25. Mavuti KM (1990) Ecology and role of zooplankton in the fishery of Lake Naivasha. Hydrobiologia 208:131–140CrossRefGoogle Scholar
  26. Mehari AK, Wondie A, Mingist M et al (2014) Spatial and seasonal variation in the macro-invertebrates and physico-chemical parameters of the Enfranz River. Lake Tana sub-basin (Ethiopia) Ecohydrology & Hydrobiology 14:304–312Google Scholar
  27. Melack JM (1976) Limnology and dynamics of phytoplankton in equatorial African lakes. PhD thesis, Duke UniversityGoogle Scholar
  28. Mengestou S, Fernando CH (1991) Seasonality and abundance of some dominant crustacean zooplankton in Lake Awassa: a tropical rift valley lake in Ethiopia. Hydrobiologia 226:132–152CrossRefGoogle Scholar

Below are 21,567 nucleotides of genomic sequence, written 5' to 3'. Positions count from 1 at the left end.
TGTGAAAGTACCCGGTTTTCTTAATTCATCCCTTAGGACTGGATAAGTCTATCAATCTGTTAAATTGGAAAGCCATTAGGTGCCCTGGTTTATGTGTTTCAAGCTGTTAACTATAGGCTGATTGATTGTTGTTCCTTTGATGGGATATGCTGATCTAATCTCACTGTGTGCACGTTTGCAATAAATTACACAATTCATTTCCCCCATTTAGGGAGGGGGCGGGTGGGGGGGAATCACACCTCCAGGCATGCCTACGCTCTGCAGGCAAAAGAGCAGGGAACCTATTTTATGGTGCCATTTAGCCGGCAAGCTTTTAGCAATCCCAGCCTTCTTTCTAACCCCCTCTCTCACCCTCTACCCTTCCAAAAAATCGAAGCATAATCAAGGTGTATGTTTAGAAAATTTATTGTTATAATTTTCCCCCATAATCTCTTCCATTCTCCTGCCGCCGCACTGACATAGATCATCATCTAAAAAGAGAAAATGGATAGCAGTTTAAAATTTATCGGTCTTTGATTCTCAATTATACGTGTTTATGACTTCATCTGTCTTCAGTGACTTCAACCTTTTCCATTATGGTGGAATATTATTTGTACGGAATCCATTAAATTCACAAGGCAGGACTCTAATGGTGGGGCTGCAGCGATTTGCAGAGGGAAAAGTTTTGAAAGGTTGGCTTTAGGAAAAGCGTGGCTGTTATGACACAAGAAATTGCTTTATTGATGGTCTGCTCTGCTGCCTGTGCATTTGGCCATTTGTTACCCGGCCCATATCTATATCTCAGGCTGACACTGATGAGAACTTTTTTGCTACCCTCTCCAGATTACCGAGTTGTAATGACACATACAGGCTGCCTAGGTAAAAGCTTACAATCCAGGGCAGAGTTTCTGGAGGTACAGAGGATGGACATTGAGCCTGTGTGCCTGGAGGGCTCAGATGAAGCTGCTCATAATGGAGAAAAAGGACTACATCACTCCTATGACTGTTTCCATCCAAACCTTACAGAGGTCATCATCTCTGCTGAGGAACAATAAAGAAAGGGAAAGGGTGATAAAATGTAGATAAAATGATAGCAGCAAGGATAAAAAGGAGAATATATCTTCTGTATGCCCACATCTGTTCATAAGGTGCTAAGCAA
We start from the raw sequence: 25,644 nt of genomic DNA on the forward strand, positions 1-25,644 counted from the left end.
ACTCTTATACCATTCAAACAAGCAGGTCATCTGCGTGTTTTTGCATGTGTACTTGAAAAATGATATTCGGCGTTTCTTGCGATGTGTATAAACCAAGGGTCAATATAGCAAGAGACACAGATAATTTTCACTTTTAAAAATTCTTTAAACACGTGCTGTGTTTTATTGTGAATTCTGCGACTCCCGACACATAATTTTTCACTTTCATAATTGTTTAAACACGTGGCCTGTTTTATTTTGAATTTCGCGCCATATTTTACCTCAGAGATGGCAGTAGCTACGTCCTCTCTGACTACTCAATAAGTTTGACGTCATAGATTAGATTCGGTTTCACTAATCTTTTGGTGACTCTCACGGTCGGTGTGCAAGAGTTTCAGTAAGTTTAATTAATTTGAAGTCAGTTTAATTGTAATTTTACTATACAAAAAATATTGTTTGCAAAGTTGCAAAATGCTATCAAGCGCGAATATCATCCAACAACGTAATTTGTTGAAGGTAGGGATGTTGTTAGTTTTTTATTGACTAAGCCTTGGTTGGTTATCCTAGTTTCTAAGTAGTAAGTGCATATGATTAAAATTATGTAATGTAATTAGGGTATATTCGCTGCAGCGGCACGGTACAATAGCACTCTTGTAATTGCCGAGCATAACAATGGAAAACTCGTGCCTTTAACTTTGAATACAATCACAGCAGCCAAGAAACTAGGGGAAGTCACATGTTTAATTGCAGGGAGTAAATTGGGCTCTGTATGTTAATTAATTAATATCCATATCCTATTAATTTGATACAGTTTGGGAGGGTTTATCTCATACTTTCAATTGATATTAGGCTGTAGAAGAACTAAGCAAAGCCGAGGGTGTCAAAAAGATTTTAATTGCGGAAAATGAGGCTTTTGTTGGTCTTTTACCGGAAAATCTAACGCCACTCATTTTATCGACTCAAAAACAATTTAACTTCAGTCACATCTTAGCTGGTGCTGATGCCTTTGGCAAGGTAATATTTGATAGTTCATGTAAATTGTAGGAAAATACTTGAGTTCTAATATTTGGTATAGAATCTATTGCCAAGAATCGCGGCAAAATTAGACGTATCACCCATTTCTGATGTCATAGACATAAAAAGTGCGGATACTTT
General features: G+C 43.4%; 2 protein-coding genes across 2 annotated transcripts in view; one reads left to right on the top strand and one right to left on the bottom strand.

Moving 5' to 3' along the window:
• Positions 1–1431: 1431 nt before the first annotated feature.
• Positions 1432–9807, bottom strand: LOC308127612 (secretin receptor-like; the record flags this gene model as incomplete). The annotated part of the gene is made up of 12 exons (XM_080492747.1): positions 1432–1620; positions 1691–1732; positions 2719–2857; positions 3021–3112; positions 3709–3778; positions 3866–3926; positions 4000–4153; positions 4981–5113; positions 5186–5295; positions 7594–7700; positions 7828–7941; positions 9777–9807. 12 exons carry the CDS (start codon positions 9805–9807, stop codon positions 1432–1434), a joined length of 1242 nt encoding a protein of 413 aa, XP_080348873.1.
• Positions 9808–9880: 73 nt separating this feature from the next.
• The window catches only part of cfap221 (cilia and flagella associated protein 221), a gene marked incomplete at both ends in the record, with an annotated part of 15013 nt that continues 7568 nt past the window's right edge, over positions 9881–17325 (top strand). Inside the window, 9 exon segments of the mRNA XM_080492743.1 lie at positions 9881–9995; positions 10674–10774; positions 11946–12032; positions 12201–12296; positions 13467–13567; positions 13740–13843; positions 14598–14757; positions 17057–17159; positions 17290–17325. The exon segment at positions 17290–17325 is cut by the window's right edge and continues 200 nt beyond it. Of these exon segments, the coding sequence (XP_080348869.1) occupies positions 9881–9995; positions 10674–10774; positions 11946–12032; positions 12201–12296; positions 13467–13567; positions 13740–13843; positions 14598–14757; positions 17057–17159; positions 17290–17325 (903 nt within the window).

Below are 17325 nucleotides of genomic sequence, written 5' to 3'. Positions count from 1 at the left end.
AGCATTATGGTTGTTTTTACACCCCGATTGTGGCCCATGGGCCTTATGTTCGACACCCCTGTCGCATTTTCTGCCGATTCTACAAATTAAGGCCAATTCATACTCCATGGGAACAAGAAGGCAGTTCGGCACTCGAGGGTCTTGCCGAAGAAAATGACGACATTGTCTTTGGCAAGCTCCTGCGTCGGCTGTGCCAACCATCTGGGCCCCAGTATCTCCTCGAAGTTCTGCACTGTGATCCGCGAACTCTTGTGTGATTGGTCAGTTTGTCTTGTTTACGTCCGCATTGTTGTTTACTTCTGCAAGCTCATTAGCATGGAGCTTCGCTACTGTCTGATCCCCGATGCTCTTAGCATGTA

29. Reynolds CS (1990) Temporal scales of variability in pelagic environments and the response of phytoplankton. Freshwat Biol 23:25–53CrossRefGoogle Scholar
  30. Rzoska J, Brook AJ, Prowse GA (1955) Seasonal plankton development in the White and Blue Nile near Khartoum. Verh Int Ver Limnol 12:327–334Google Scholar
  31. Rzoska J, Talling JF (1967) The development of plankton in relation to hydrological regime in the Blue Nile. J EcolGoogle Scholar
  32. Scheffer M (1998) Ecology of sallow lakes. Population and Community Biology Series 22. Chapman and Hall, LondonGoogle Scholar
  33. Talling JF (1986) The seasonality of phytoplankton in African lakes. Hydrobiologia 138:139–160CrossRefGoogle Scholar
  34. Talling JF (1987) The phytoplankton of Lake Victoria (East Africa). Arch Hydrobiol Bieh 25:229–256Google Scholar
  35. Talling JF, Rzóska J (1967) The development of plankton in relation to hydrological regime in the Blue Nile. J Ecol 53:637–662CrossRefGoogle Scholar
  36. Teshita A, Wondie A (2014) The impact of impoundment on downstream macro invertebrate communities at Koga Irrigation Dam, West Gojjam, Ethiopia. Int J Sci Res 3:6Google Scholar